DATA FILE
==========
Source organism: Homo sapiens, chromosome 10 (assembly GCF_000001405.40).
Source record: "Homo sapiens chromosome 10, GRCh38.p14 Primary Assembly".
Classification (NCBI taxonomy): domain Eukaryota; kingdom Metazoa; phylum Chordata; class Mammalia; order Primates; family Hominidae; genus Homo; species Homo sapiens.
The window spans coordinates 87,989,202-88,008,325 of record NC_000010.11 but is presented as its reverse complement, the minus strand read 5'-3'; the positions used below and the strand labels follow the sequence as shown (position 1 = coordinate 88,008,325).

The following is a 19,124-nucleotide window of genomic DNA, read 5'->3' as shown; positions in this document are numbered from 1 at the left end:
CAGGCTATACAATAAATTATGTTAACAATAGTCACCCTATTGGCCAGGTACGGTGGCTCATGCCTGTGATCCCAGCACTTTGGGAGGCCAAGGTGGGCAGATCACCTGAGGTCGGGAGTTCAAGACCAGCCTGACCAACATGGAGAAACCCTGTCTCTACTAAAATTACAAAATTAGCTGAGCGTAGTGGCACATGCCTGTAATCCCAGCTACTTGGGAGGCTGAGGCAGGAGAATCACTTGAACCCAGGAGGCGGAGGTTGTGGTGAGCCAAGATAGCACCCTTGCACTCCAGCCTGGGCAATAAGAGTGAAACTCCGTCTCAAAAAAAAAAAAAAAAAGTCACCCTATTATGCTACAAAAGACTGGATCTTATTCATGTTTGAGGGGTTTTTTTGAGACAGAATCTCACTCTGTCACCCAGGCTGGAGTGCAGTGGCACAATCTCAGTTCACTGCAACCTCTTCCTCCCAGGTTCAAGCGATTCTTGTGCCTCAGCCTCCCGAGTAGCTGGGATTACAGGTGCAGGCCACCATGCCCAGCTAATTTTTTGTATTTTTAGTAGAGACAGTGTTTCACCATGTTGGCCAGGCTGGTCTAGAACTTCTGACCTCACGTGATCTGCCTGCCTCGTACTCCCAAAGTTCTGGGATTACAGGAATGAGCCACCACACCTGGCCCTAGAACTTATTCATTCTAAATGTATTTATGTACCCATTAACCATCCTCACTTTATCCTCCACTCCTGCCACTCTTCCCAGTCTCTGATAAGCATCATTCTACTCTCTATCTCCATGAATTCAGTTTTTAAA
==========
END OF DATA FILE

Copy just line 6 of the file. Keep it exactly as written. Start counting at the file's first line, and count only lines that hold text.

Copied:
CAGGCTATACAATAAATTATGTTAACAATAGTCACCCTATTGGCCAGGTACGGTGGCTCATGCCTGTGATCCCAGCACTTTGGGAGGCCAAGGTGGGCAGATCACCTGAGGTCGGGAGTTCAAGACCAGCCTGACCAACATGGAGAAACCCTGTCTCTACTAAAATTACAAAATTAGCTGAGCGTAGTGGCACATGCCTGTAATCCCAGCTACTTGGGAGGCTGAGGCAGGAGAATCACTTGAACCCAGGAGGCGGAGGTTGTGGTGAGCCAAGATAGCACCCTTGCACTCCAGCCTGGGCAATAAGAGTGAAACTCCGTCTCAAAAAAAAAAAAAAAAAGTCACCCTATTATGCTACAAAAGACTGGATCTTATTCATGTTTGAGGGGTTTTTTTGAGACAGAATCTCACTCTGTCACCCAGGCTGGAGTGCAGTGGCACAATCTCAGTTCACTGCAACCTCTTCCTCCCAGGTTCAAGCGATTCTTGTGCCTCAGCCTCCCGAGTAGCTGGGATTACAGGTGCAGGCCACCATGCCCAGCTAATTTTTTGTATTTTTAGTAGAGACAGTGTTTCACCATGTTGGCCAGGCTGGTCTAGAACTTCTGACCTCACGTGATCTGCCTGCCTCGTACTCCCAAAGTTCTGGGATTACAGGAATGAGCCACCACACCTGGCCCTAGAACTTATTCATTCTAAATGTATTTATGTACCCATTAACCATCCTCACTTTATCCTCCACTCCTGCCACTCTTCCCAGTCTCTGATAAGCATCATTCTACTCTCTATCTCCATGAATTCAGTTTTTAAA